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How To Write A Product Marketing Manager (PMM) Cover Letter

Hi, I’m Johna Seo, currently a PMM at Dropbox. I’m a self-proclaimed PMM nerd who loves delving into the craft and I’m personally passionate about coaching others. Also an ex-Googler, ex-consultant, Berkeley Haas MBA and Cornell alum.

In preparation for applying to Product Marketing Manager roles, the standard application suite applies: a resume, cover letter, and maybe some additional materials like references or transcripts.

In this article, I’ll delve deeper into demystifying the cover letter specifically when applying for PMM roles. This will cover questions like - do I even need a cover letter? What are recruiters looking for in a cover letter? Let’s dive in!

Do I even need a cover letter? Do recruiters even read cover letters?

The true answer is - it depends. Some recruiters may read cover letters in detail, seeing if there are even typos as clues to your ability to pay attention to detail. Other recruiters may not even glance at the cover letter, and rely mostly on your resume or on who referred you to determine your eligibility.


Regardless of how your cover letter is received, I am a strong proponent on writing a strong cover because:

  • You are covering your bases. While you won’t know for sure if someone reads your cover letter, this is also not a gaping hole that indicates you do not truly want the job
  • You are given an opportunity to showcase your skills in your own words. If your resume is not as straight-forward, or if you have transferable skills that may not be as obvious, the cover letter is a perfect medium to highlight your top achievements and how they indicate your future success as a PMM
  • You can highlight all the work you’ve done to indicate your interest in the company. Name drop the interviews you’ve conducted or the facts that play into what draws you to the company, and why you’d be a great fit


Highlight the skills that align with the job description

The cover letter is your opportunity to highlight the skills that perfectly match the job description. From my experience working in HR and contributing to job descriptions written by hiring managers, the job description is often a highly aspirational picture of the candidate hiring managers want to see for their job.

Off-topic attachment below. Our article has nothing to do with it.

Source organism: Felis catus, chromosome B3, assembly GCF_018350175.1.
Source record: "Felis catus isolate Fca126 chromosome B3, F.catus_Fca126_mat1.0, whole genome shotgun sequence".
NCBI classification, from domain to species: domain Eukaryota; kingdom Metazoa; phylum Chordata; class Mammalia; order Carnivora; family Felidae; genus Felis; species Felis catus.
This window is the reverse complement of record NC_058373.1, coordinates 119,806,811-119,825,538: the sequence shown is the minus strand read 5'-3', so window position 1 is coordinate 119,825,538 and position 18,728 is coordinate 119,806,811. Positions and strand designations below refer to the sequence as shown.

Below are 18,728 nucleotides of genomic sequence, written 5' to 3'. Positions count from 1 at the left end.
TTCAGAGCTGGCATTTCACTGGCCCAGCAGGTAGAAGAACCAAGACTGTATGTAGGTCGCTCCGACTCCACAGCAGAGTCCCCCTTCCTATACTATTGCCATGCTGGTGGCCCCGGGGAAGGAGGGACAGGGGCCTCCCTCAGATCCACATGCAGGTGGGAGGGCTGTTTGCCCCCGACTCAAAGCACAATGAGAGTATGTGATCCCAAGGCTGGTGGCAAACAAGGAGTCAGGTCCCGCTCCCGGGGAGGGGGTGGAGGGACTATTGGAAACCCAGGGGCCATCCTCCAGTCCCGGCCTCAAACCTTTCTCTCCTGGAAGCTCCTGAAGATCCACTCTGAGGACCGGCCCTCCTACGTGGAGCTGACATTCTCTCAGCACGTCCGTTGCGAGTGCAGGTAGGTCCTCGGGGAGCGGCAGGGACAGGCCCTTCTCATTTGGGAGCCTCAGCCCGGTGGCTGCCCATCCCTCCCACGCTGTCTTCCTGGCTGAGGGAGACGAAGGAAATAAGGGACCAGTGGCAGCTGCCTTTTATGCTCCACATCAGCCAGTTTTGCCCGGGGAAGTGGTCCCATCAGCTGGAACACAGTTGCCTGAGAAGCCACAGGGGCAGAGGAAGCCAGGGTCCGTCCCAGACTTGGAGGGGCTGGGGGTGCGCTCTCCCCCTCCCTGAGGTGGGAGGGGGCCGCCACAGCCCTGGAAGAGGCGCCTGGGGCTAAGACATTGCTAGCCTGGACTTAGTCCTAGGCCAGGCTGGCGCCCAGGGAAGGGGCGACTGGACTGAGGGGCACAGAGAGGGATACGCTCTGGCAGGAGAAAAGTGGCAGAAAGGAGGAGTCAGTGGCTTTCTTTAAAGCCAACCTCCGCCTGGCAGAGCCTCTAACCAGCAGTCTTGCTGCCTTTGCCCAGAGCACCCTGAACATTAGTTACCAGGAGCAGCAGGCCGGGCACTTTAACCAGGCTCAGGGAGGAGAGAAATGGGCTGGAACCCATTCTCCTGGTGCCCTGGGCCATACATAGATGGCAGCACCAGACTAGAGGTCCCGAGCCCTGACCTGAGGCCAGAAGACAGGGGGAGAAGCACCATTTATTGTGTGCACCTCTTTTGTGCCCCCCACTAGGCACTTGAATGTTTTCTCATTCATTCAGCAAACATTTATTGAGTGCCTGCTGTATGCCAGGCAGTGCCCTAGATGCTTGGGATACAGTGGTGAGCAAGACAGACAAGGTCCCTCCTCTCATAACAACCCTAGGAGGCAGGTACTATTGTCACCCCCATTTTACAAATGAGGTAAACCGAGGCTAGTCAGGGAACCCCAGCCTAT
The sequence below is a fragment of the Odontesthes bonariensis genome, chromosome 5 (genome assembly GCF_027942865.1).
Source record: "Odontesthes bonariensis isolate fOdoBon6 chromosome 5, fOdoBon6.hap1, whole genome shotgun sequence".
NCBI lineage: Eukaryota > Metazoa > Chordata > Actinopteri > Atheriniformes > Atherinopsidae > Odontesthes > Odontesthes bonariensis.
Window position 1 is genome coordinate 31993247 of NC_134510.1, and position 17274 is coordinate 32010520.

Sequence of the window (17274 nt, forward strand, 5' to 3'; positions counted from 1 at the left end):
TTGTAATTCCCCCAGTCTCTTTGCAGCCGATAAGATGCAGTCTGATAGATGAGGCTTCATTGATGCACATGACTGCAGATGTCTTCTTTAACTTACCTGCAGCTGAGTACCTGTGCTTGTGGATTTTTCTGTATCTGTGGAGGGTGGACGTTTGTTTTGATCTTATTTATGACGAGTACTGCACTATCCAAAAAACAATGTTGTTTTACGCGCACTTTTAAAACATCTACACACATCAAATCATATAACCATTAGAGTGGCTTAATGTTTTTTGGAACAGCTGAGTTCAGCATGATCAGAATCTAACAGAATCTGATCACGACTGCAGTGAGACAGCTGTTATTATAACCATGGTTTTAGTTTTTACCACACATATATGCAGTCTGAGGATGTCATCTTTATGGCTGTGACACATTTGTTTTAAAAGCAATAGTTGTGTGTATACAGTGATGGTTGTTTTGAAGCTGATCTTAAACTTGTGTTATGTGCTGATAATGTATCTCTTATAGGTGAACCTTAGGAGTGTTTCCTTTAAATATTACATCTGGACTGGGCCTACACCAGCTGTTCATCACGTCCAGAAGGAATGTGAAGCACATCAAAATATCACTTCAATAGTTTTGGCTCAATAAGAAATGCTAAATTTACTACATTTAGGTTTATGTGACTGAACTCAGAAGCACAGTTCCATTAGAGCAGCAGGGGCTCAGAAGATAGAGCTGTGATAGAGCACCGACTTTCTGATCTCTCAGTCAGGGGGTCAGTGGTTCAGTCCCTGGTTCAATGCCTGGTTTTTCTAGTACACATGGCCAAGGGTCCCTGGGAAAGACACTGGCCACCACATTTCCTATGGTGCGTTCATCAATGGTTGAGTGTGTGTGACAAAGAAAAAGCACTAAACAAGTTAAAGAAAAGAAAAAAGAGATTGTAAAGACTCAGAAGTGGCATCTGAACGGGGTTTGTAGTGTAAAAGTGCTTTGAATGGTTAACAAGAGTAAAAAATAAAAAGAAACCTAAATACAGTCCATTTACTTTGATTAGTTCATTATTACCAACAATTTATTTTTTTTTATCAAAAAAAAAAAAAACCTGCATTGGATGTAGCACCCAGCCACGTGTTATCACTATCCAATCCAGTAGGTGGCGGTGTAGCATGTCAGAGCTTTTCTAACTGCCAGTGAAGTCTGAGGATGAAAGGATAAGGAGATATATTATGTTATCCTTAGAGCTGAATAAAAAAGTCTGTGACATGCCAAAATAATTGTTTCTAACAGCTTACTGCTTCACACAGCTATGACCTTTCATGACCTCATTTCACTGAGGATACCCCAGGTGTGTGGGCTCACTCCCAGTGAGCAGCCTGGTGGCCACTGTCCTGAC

Look at the top bullet points of what the company is looking for, and think of the stories in your arsenal that directly relate to those bullet points. No need to get too fancy - you can take words directly from that job description that get your experience across. Pick one or two stories to highlight that show that you have the skills for the job.

If you have clear cut experience that directly relates to the new PMM job (i.e., prior PMM experience like developing go-to-market strategy or developing messaging frameworks), that’s great! Leverage those experiences to your advantage by highlighting the most relevant stories in your cover letter. If you are someone trying to make a career transition and need to connect the dots for the reader, this is your chance!

Think about times in the past where you’ve had to:

  • Gather key insights to inform your storytelling to influence others
  • Manage cross-functional efforts to drive towards a milestone and/or deadline
  • Develop a project plan that involved strategic planning and determining resourcing

These are experiences that are often found in several industries/roles, whether they are directly related to PMM roles or not.

What’s the right format for a PMM cover letter?


While there is no universal answer to this, there are several general guidelines that can help develop a crisp, persuasive cover letter that doesn’t detract the reader but engages them to focus on the content.

  • Keep the cover letter to less than one page—this is not the place to be unique from everyone else